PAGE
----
EXCLUSIVE: Black conservatives are rallying around Kari Lake for refusing to stand for the Black national anthem as it was played prior to Super Bowl LVII at State Farm Stadium in Glendale, Arizona, on Sunday.
A photo of the former Republican gubernatorial candidate and TV news anchor sitting during the playing of 'Lift Every Voice and Sing' went viral following the game, sparking a frenzy on social media.
Speaking with Fox News Digital, former Republican California gubernatorial candidate Larry Elder and Republican Utah Congressman Burgess Owens, a former NFL player, expressed support for Lake and blasted the idea of there being a separate anthem based on skin color.
'I agree with Kari Lake. We have one national anthem, and it's THE national anthem,' Elder told Fox in a statement. 'I am as opposed to playing both anthems as I am to the term ‘African – America’ and to Black History Month.'
'These things are divisive. They imply blacks are somehow separate and apart from American history, tradition and experience. It suggests continued victimization and oppression when antiblack racism in America has never been more insignificant,' he added. 'Blacks fought and died in every American war, including the Revolutionary War, in which a black man was the first casualty. We ARE American history.'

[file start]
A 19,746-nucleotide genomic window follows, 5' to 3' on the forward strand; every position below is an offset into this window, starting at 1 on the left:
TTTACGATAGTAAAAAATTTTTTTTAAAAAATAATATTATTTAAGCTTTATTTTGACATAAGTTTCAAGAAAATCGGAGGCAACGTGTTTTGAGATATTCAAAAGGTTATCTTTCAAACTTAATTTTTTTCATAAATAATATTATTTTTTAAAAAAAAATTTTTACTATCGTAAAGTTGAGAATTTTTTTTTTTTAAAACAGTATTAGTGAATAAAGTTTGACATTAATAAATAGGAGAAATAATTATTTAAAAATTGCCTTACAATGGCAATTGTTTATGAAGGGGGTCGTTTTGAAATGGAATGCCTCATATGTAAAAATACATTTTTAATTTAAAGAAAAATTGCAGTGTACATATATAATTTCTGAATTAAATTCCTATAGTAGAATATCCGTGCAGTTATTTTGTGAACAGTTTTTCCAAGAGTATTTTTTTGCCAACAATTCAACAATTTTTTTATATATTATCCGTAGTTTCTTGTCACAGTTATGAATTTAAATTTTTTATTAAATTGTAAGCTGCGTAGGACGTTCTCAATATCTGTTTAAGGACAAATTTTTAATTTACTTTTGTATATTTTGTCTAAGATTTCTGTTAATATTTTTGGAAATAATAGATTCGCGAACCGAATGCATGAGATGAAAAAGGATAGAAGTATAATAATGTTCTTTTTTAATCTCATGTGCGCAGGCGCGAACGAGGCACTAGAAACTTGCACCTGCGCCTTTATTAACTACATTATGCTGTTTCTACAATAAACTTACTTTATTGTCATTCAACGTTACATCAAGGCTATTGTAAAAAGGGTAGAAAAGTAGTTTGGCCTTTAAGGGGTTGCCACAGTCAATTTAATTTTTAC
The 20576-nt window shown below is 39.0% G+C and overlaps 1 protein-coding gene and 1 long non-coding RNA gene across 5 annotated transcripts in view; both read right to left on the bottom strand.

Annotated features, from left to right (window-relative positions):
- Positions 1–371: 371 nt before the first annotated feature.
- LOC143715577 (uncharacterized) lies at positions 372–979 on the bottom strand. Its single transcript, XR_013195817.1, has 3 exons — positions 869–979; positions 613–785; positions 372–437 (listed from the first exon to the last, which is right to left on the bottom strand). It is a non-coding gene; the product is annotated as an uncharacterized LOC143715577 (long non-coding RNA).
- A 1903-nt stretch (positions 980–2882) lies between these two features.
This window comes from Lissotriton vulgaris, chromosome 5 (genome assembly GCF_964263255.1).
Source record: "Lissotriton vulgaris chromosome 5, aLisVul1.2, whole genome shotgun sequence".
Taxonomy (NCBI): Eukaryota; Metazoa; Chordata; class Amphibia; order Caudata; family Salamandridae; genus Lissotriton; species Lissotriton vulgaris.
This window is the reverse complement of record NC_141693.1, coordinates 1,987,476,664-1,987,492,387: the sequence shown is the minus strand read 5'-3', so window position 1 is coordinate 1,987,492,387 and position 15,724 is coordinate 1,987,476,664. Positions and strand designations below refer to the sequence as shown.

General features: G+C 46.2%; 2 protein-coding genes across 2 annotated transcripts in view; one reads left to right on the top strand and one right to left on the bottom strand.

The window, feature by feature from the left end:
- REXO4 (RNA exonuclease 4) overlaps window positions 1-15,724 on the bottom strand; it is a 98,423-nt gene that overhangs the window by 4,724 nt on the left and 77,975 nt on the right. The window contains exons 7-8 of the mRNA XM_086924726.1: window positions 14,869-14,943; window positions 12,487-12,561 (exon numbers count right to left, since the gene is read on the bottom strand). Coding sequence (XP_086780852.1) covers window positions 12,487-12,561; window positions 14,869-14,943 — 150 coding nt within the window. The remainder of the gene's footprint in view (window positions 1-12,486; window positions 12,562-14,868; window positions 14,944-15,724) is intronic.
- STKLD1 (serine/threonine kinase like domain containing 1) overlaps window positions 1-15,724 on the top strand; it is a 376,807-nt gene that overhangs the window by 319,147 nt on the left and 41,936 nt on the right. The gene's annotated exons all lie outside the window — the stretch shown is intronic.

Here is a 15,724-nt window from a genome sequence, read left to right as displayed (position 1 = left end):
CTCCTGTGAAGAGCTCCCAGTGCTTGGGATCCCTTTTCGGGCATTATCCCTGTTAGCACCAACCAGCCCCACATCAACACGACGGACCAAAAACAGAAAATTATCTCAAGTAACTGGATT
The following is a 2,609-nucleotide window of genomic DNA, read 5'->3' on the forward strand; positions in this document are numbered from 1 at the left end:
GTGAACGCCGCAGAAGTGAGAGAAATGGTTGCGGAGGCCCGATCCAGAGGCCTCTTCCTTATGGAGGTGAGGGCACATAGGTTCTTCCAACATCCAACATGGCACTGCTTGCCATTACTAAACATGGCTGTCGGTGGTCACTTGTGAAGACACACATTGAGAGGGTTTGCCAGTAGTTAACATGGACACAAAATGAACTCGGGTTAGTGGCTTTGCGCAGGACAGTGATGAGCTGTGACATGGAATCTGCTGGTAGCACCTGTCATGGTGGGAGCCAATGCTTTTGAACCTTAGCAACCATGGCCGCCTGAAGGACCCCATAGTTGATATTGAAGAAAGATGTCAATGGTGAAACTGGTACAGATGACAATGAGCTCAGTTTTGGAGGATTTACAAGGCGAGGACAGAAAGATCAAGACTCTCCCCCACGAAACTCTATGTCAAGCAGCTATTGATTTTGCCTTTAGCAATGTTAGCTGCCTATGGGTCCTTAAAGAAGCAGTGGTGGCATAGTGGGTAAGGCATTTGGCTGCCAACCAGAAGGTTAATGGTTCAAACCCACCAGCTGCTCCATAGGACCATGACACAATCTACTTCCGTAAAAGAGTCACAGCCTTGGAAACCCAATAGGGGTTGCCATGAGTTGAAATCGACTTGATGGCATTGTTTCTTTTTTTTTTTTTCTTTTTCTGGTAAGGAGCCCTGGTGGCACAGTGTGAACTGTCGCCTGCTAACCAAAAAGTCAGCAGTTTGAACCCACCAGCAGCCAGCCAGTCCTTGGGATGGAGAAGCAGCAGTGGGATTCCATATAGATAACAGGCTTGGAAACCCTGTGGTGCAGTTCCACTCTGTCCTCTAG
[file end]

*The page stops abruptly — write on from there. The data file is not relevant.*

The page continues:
Owens echoed Elder's sentiment, telling Fox the NFL was 'working very hard' to divide Americans by having the Black national anthem played before games and that he would also only ever stand for 'The Star-Spangled Banner.'
'There is only one national anthem,' Burgess said, adding that 'Lift Every Voice and Sing' was a 'remarkable' hymn, just not on the same level as 'The Star-Spangled Banner.' He went on to slam the NFL for pushing other social justice issues like defunding the police.
'I will not stand for any other national anthem but our National Anthem, so I'm with Kari Lake,' Burgess added. 'I will not be part of dividing our country between Blacks and Whites. I will not do that. I will not be part of it. The NFL has ashamed themselves.'
The Black national anthem, called 'Lift Every Voice and Sing,' was played prior to 'The Star-Spangled Banner' ahead of Sunday's game and sparked heated debate across social media.
According to the NAACP website, the song was written by NAACP leader James Weldon Johnson in 1900 as a poem that turned into a hymn.
Lake told Fox on Monday that she was not in favor of a Black national anthem because the words of 'The Star-Spangled Banner' 'ring true for every single American Citizen regardless of their skin color.'
Fox News Digital reached out to the NFL for comment but did not receive an immediate response.